Old Farm Tractors Are HOT!
I can remember helping my father repair the family car when I was younger. Hard to imagine that today, what with all the electronics and computers running them. And then don't get me started about "right to repair" laws and the way companies are using laws designed to prevent digital piracy to prevent an owner from repairing own car, instead forcing them to go to an expensive dealership.
This goes along with the $40 printer/copier I just bought with the $20 ink cartiage that doesn't last.
I found this article rather pleasing.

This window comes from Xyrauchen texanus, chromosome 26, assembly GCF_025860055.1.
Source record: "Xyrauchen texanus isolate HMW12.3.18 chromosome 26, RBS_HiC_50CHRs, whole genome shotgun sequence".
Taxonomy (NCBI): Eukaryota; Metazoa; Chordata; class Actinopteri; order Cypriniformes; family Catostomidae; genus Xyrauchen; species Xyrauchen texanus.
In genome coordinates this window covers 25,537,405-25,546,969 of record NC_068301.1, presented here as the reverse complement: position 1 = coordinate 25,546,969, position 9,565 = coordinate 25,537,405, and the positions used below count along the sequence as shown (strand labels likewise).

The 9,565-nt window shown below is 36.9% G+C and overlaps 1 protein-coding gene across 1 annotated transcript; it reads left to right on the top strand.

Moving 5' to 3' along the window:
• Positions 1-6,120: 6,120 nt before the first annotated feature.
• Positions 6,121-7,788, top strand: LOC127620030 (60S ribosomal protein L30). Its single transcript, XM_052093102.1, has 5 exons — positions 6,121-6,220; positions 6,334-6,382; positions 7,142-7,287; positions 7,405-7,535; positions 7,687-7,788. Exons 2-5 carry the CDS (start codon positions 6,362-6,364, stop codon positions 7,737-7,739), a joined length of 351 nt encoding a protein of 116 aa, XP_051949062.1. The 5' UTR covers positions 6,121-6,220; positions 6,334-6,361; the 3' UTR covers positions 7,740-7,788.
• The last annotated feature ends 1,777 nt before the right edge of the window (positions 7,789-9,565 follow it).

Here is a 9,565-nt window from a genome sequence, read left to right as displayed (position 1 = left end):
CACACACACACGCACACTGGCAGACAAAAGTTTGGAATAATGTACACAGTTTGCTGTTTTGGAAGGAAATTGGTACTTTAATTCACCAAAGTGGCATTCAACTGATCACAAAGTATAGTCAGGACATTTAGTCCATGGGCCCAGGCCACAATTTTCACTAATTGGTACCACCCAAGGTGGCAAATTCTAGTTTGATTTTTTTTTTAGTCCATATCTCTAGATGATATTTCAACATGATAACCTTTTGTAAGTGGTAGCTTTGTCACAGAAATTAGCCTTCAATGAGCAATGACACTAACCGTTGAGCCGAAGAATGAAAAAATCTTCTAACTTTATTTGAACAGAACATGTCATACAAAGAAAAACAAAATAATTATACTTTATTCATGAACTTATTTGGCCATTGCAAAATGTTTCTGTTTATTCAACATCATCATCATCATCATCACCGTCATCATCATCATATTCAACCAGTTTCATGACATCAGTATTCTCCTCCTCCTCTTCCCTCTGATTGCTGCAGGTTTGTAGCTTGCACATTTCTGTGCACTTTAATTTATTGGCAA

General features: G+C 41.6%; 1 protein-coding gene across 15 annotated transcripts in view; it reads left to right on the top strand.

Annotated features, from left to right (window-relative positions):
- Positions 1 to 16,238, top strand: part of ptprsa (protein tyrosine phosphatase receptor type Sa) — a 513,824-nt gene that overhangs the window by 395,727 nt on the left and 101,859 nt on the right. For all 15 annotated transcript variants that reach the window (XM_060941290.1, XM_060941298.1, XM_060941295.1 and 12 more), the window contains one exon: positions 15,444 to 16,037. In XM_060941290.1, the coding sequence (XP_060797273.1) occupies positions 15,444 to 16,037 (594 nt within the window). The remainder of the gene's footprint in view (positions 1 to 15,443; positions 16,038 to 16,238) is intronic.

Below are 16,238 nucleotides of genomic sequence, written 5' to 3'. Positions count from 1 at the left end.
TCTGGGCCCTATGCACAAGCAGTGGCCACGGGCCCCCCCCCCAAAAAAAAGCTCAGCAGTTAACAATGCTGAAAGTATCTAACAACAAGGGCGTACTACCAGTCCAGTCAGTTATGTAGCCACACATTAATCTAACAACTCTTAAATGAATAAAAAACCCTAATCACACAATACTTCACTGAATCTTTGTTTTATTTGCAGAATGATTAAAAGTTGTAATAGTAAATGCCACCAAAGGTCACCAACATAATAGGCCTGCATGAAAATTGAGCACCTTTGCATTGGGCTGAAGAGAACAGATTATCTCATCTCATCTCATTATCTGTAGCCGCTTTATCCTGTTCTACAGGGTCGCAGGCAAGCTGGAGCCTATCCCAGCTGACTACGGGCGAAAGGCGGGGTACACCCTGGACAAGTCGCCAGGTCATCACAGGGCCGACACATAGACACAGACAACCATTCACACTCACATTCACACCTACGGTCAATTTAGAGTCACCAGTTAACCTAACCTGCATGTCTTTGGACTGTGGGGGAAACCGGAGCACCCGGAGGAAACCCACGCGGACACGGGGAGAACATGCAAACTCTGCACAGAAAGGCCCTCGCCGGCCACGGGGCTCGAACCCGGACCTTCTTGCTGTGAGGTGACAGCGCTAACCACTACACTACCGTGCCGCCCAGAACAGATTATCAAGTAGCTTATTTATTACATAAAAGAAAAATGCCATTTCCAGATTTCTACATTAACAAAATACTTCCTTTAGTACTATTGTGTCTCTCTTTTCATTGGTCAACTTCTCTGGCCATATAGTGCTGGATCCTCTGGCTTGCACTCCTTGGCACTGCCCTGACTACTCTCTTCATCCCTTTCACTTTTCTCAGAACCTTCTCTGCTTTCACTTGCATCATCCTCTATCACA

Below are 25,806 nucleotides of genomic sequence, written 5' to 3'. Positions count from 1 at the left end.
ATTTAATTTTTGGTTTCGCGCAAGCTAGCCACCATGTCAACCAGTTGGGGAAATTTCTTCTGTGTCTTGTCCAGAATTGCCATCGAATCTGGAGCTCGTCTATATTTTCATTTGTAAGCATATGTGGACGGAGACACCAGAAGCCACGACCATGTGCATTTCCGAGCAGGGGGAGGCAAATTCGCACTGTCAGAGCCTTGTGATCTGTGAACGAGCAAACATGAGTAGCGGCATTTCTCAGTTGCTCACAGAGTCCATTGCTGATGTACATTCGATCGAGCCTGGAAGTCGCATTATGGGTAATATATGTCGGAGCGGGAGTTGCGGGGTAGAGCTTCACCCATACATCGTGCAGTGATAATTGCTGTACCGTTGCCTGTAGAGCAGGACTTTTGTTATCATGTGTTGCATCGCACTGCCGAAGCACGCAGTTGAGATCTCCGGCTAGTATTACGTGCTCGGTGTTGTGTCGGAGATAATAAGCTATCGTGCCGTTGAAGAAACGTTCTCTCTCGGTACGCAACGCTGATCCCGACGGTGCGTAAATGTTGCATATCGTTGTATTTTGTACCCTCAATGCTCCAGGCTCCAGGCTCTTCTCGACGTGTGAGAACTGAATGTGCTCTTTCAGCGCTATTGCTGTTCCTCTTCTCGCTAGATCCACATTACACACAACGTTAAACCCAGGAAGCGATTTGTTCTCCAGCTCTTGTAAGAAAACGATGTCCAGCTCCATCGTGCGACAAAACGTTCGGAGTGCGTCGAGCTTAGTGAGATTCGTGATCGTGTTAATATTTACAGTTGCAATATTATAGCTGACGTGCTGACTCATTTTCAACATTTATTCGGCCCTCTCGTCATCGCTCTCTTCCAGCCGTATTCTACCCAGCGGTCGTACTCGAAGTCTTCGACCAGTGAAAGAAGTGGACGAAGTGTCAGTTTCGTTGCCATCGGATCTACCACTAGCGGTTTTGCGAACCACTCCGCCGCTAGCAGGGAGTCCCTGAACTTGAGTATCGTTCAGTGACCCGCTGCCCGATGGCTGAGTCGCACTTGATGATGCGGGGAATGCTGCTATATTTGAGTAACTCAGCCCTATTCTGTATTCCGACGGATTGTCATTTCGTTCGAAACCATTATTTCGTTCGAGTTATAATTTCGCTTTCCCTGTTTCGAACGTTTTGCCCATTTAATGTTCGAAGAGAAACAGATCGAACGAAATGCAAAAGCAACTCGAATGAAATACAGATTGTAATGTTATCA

"Kris Folland grows corn, wheat and soybeans and raises cattle on 2,000 acres near Halma in the northwest corner of Minnesota, so his operation is far from small. But when he last bought a new tractor, he opted for an old one — a 1979 John Deere 4440. He retrofitted it with automatic steering guided by satellite, and he and his kids can use the tractor to feed cows, plant fields and run a grain auger. The best thing? The tractor cost $18,000, compared to upward of $150,000 for a new tractor. And Folland doesn’t need a computer to repair it.
“This is still a really good tractor,” said Folland, who owns two other tractors built before 1982. “They cost a fraction of the price, and then the operating costs are much less because they’re so much easier to fix,” he said. Tractors manufactured in the late 1970s and 1980s are some of the hottest items in farm auctions across the Midwest these days — and it’s not because they’re antiques."